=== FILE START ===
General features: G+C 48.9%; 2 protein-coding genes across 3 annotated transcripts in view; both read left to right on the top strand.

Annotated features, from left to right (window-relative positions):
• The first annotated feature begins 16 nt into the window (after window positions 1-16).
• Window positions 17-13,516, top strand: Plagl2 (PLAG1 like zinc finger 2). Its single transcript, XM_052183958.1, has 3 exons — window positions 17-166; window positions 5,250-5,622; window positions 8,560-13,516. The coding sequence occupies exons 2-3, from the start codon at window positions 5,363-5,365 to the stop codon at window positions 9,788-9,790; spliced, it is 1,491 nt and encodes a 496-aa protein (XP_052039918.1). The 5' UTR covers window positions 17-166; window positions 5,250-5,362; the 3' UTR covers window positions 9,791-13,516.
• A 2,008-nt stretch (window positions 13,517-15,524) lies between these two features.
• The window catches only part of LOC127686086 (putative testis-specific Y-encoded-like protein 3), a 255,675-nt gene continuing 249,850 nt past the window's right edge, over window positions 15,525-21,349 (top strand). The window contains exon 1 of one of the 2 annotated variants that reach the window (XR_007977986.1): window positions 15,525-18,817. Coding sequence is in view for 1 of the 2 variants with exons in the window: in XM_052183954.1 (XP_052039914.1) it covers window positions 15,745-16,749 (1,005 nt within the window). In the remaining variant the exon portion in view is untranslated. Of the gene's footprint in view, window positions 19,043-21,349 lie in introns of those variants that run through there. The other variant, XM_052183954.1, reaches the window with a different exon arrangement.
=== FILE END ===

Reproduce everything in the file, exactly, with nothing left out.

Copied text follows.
General features: G+C 48.9%; 2 protein-coding genes across 3 annotated transcripts in view; both read left to right on the top strand.

Annotated features, from left to right (window-relative positions):
• The first annotated feature begins 16 nt into the window (after window positions 1-16).
• Window positions 17-13,516, top strand: Plagl2 (PLAG1 like zinc finger 2). Its single transcript, XM_052183958.1, has 3 exons — window positions 17-166; window positions 5,250-5,622; window positions 8,560-13,516. The coding sequence occupies exons 2-3, from the start codon at window positions 5,363-5,365 to the stop codon at window positions 9,788-9,790; spliced, it is 1,491 nt and encodes a 496-aa protein (XP_052039918.1). The 5' UTR covers window positions 17-166; window positions 5,250-5,362; the 3' UTR covers window positions 9,791-13,516.
• A 2,008-nt stretch (window positions 13,517-15,524) lies between these two features.
• The window catches only part of LOC127686086 (putative testis-specific Y-encoded-like protein 3), a 255,675-nt gene continuing 249,850 nt past the window's right edge, over window positions 15,525-21,349 (top strand). The window contains exon 1 of one of the 2 annotated variants that reach the window (XR_007977986.1): window positions 15,525-18,817. Coding sequence is in view for 1 of the 2 variants with exons in the window: in XM_052183954.1 (XP_052039914.1) it covers window positions 15,745-16,749 (1,005 nt within the window). In the remaining variant the exon portion in view is untranslated. Of the gene's footprint in view, window positions 19,043-21,349 lie in introns of those variants that run through there. The other variant, XM_052183954.1, reaches the window with a different exon arrangement.